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WASDE Shocks Send Corn, Bean Prices Soaring

January 12, 2021



Dramatically lower supply will send corn prices higher and reduce exports, according to USDA’s World Agricultural Supply and Demand Estimates (WASDE) released today. The department cut its corn production estimate by 324 million bushels to 14.182 billion, based mostly on an average yield drop of 3.8 bu. per acre. USDA also cut projected corn use by 250 million bushels to 14.575 billion and slashed exports by 100 million bushels.


In addition, USDA reduced expected use of feed and ethanol. However, USDA’s anticipated cuts in demand were not deep enough to offset a 150-million- bushel reduction in ending stocks, forecast at 1.552 billion—well below analysts’ pre-report estimate of 1.599 billion. Nearby corn futures traded limit-up following the report, with the March through July contracts breaking $5/bu.

After slapping a two-month ban on corn exports, Argentina said it would partially resume exports, which could help take some pressure off world supplies. The country’s Agriculture Ministry announced yesterday that it would allow 30,000 metric tons of corn per day to be exported in an effort to head off a three-day farmer strike, but unhappy corn farmers pledged the strike would continue through Wednesday.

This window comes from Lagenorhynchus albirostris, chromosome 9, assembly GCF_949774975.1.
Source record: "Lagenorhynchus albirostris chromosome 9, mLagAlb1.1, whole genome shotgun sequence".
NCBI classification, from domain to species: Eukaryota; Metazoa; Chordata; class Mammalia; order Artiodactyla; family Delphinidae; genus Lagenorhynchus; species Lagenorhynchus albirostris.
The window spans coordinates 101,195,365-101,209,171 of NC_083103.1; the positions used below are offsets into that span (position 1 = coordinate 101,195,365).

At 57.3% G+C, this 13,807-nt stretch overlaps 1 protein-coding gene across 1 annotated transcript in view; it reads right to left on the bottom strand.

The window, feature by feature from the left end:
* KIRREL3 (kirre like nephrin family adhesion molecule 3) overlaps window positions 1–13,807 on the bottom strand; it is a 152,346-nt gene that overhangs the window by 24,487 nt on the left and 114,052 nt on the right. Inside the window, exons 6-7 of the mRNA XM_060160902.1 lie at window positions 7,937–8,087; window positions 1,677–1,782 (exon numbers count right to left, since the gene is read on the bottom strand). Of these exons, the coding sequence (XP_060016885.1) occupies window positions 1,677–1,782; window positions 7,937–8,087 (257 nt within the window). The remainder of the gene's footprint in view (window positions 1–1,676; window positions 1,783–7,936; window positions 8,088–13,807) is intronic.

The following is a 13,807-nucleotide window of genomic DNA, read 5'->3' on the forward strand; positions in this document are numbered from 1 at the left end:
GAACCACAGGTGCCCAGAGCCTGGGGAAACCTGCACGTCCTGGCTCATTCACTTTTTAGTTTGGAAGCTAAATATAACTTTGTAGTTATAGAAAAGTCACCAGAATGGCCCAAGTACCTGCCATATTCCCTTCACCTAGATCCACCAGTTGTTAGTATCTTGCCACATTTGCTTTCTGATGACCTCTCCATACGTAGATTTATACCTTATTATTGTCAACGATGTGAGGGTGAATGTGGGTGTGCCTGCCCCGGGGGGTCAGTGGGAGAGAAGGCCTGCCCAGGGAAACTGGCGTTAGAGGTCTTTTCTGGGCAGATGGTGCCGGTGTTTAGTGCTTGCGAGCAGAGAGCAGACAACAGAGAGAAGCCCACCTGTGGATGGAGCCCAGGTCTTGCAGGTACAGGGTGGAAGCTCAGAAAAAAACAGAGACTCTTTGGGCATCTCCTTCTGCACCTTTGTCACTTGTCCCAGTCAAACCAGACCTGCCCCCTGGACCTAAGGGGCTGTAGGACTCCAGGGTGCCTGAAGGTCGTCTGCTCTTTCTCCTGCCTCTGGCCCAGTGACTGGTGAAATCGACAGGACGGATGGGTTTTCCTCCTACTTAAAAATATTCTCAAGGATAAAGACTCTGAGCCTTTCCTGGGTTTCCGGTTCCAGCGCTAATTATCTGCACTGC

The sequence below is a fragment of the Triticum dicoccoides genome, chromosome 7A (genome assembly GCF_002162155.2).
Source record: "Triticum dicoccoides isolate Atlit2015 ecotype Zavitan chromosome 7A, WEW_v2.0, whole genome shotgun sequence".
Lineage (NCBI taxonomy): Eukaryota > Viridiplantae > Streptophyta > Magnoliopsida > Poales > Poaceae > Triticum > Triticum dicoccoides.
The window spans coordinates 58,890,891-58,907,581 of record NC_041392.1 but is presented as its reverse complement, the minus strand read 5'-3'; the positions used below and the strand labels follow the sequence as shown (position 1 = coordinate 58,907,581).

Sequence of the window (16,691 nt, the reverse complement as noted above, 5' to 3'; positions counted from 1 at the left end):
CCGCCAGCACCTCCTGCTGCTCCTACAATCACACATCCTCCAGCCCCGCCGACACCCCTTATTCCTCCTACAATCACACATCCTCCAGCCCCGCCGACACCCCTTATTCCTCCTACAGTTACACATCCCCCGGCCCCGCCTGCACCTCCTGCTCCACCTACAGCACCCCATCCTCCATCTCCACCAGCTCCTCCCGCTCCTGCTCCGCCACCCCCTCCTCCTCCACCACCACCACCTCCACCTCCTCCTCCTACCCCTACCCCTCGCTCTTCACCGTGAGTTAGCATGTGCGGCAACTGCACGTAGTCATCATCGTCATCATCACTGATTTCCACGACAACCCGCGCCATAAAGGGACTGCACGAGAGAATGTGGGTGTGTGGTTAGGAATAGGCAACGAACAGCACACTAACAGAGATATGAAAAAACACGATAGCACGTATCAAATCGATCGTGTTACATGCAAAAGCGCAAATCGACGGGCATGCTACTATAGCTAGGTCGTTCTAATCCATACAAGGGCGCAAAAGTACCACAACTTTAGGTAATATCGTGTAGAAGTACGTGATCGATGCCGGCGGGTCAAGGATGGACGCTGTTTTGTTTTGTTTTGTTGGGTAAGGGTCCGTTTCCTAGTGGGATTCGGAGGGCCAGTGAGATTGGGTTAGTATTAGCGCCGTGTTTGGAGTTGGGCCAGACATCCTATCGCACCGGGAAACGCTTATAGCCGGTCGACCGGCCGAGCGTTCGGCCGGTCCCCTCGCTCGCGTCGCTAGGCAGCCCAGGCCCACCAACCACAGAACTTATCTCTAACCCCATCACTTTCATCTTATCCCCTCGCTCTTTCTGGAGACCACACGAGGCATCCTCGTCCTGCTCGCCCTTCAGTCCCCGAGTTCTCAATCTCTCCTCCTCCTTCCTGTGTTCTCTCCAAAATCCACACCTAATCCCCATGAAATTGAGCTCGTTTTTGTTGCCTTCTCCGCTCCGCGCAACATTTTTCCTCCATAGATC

For soybeans, USDA raised its export estimate by 30 million bushels to a record- high 2.23 billion and increased imports, signally that the U.S. bean supply could be depleted prior to harvest. The department lowered estimated soybean production by 35 million bushels to 4.135 billion bushels, due to a yield reduction of 0.5 bu. per acre. Lower supplies and increased demand put projected ending stocks at 140 million bushels, down 35 million from December. The department raised the soybean crush forecast by 5 million bushels, reflecting better export prospects, due to dry weather in Argentina, a late harvest in Brazil, and strong demand. According to Safras and Mercado, Brazilian soybean producers have sold nearly 58% of their 2021 crop, compared to an average 38.6% and 43% last year. U.S. soybean futures soared 50¢ in the wake of the WASDE report, with nearby contracts breeching the $14/bu. mark.


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